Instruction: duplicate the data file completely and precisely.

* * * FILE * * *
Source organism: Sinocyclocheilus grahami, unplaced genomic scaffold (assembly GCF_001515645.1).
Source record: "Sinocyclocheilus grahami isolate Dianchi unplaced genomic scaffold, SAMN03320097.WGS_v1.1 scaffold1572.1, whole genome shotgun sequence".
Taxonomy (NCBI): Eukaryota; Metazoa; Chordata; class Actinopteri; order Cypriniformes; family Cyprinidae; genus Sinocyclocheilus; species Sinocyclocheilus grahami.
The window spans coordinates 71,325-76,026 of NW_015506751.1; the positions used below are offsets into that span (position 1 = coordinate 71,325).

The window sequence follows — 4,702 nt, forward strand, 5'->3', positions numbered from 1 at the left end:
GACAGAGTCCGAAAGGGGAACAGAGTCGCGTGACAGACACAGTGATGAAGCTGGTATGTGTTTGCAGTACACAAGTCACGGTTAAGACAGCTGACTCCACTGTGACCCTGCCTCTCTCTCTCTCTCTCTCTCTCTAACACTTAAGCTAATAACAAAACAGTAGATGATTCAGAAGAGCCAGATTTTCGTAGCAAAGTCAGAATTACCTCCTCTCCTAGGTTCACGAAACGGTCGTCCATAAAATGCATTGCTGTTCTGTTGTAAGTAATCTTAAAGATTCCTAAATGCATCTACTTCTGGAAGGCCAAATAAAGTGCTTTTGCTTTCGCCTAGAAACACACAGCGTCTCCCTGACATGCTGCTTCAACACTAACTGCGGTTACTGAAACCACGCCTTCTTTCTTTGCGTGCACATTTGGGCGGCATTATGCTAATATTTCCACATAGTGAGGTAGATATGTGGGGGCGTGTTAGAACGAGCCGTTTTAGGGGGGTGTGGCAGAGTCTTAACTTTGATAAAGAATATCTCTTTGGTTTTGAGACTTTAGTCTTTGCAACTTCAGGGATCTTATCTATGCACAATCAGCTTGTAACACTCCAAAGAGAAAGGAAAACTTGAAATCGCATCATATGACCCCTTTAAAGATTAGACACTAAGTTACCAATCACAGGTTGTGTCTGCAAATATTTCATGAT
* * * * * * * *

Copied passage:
Source organism: Sinocyclocheilus grahami, unplaced genomic scaffold (assembly GCF_001515645.1).
Source record: "Sinocyclocheilus grahami isolate Dianchi unplaced genomic scaffold, SAMN03320097.WGS_v1.1 scaffold1572.1, whole genome shotgun sequence".
Taxonomy (NCBI): Eukaryota; Metazoa; Chordata; class Actinopteri; order Cypriniformes; family Cyprinidae; genus Sinocyclocheilus; species Sinocyclocheilus grahami.
The window spans coordinates 71,325-76,026 of NW_015506751.1; the positions used below are offsets into that span (position 1 = coordinate 71,325).

The window sequence follows — 4,702 nt, forward strand, 5'->3', positions numbered from 1 at the left end:
GACAGAGTCCGAAAGGGGAACAGAGTCGCGTGACAGACACAGTGATGAAGCTGGTATGTGTTTGCAGTACACAAGTCACGGTTAAGACAGCTGACTCCACTGTGACCCTGCCTCTCTCTCTCTCTCTCTCTCTCTAACACTTAAGCTAATAACAAAACAGTAGATGATTCAGAAGAGCCAGATTTTCGTAGCAAAGTCAGAATTACCTCCTCTCCTAGGTTCACGAAACGGTCGTCCATAAAATGCATTGCTGTTCTGTTGTAAGTAATCTTAAAGATTCCTAAATGCATCTACTTCTGGAAGGCCAAATAAAGTGCTTTTGCTTTCGCCTAGAAACACACAGCGTCTCCCTGACATGCTGCTTCAACACTAACTGCGGTTACTGAAACCACGCCTTCTTTCTTTGCGTGCACATTTGGGCGGCATTATGCTAATATTTCCACATAGTGAGGTAGATATGTGGGGGCGTGTTAGAACGAGCCGTTTTAGGGGGGTGTGGCAGAGTCTTAACTTTGATAAAGAATATCTCTTTGGTTTTGAGACTTTAGTCTTTGCAACTTCAGGGATCTTATCTATGCACAATCAGCTTGTAACACTCCAAAGAGAAAGGAAAACTTGAAATCGCATCATATGACCCCTTTAAAGATTAGACACTAAGTTACCAATCACAGGTTGTGTCTGCAAATATTTCATGAT